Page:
In business, defining what you do is key. What kind of services do you provide, and who are you serving? What problems are you solving? It’s important to define the unique value of what you offer and to communicate it prominently and consistently. It’s equally important to be clear with yourself and your clients about what you don’t do. This usually takes a bit of trial and error to figure out.

In the past, I had a habit of saying yes to every proposition, even if my intuition said otherwise. These days, the list of things that I don’t do has emerged from the lessons I’ve learned from past mistakes.

Some things that I don’t do are clear and easy to remember. For example, I don’t do logos of people’s faces. I know this because I’ve tried and failed to do this for multiple clients. I’ve always known that capturing people’s likenesses isn’t a strength of mine, but I’ve said yes because I like the idea of trying something that’s outside of my comfort zone. However, there’s a difference between challenging yourself to do something you know you can do with a little extra effort and promising something that you just can’t pull off.

We all have parameters on our strengths. Get familiar with what you do well, and know when a job is outside of your skill set.

Other things that I don’t do are fuzzier but still important to acknowledge. For example, I’ve learned that I can’t work for people who don’t want to commit to the process. If someone wants to hire me for only one round of work to “test the relationship,” I decline the job. That signals to me that someone wants a perfect design to emerge magically instead of engaging in the process of reviewing options, providing feedback and honing in on a final product.

I used to hear client tales of woe about bad experiences with other designers, and then I would agree to do a trial round of work. The same thing kept happening. Surprise, I didn’t get it exactly right on the first round, so the clients walked away unsatisfied, and I was left with a self-doubt hangover. Now I know that revisions aren’t negotiable. They’re the only way to ensure success. Even if I happen to nail it on the first take, I can’t repeat that in every case.

If a new client is hesitant to commit to a big project right away, I recommend starting and finishing something small. This builds the trust that we both need to tackle and follow through with bigger projects.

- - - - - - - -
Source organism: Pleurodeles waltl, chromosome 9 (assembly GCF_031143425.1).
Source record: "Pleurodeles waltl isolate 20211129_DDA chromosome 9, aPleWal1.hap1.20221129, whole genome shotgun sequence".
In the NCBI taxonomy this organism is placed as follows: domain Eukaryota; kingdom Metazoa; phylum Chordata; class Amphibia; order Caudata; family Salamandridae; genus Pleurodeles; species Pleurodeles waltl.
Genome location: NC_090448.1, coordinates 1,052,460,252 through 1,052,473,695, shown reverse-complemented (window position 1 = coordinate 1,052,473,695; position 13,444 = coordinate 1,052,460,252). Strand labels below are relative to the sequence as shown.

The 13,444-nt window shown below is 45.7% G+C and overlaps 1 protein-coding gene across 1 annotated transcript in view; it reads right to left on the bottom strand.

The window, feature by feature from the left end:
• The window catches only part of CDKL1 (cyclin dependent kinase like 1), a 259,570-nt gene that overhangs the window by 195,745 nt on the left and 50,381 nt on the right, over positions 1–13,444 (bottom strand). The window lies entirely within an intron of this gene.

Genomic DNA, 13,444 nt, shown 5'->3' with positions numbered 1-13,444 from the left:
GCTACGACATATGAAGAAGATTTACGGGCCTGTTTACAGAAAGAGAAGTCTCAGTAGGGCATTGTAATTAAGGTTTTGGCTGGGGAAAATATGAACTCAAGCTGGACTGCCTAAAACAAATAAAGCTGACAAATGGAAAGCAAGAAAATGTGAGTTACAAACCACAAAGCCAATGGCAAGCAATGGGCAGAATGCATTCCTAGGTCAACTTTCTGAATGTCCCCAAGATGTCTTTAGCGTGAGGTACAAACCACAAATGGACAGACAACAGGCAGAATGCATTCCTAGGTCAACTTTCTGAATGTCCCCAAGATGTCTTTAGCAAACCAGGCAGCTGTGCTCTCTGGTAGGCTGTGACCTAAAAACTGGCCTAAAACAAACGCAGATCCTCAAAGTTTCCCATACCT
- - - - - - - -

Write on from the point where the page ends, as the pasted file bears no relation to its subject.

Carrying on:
The processes that we’ve developed for our businesses are in place for a reason. If a client suggests working in another way, say no and explain your rationale.

Most people aren’t trying to cut corners, but they might need a little extra help understanding why your process is so important. If possible, suggest an alternative way of working that acknowledges your client’s concerns but doesn’t compromise your needs. Having open, honest communication is key. A good client will appreciate hearing more about how you work, and they will defer to your guidance.

Once you’ve uncovered a handful of things that you know you don’t do, what’s the best way to communicate your boundaries to clients?

I recommend putting together two lists: one public and one private. A public version of what you don’t do might live on the About or Services page of your website. Take the things that you don’t do, i.e I don’t work with people who don’t want commit to the process, and flip each thing to be an affirmative statement: I work best with people who commit to the process. You don’t want to inundate potential clients with a negative tone or a million pet peeves, but you do want to express a concise and confident overview of your approach.

For the nittier and grittier things that you don’t do, consider creating a policies page that’s accessible through a small link at the bottom of your website, or via a direct link that you send to new clients before they sign on with you. Some people also like to send welcome emails to new clients that recap policies in a succinct way. This would be a good place to clarify your communication rules. Again, keep the tone positive. Rather than saying I don’t respond to emails on the weekends, give people your “office hours” and then let them know what your preferred methods of communication are.

I also like to keep a private list that’s specific to my quirks. This is a list of things that are trickier for me to stick to. For instance, I sometimes get so determined to complete a project that I’ll keep working even if the client’s gone way over budget. It sounds super basic but I sometimes need to be reminded: I don’t work for free. There are other nagging habits and anxiety triggers that I have to keep tabs on, and I find that reviewing a list of them before I have new client calls helps keep my personal policies top of mind.

Maybe you don’t have the same issues I do, but try making your own personal list. It doesn’t have to be definitive; maybe it simply reminds you of things that you know you don’t like doing, but haven’t figured out how to weed out. Don’t worry about sounding too negative, since this list is for your eyes only. Jotting down things that annoy you can help you identify patterns that you can use to fine tune your services down the road.

At the end of the day, I still say yes much more than I say no. Being open to a variety of projects is a great way to learn and to build a broad client base. But as we all know, the success of your business is about more than just a full schedule and a steady income.

The kind of work you do matters, and only you can define what kind of work makes you happiest.

The more you build on your strengths, understand your weakness and trust your process, the richer and more satisfying your work will become.

What are things that you don’t do in your business? How do you communicate these things to clients? Share your experience, tips and insight in the comments below!


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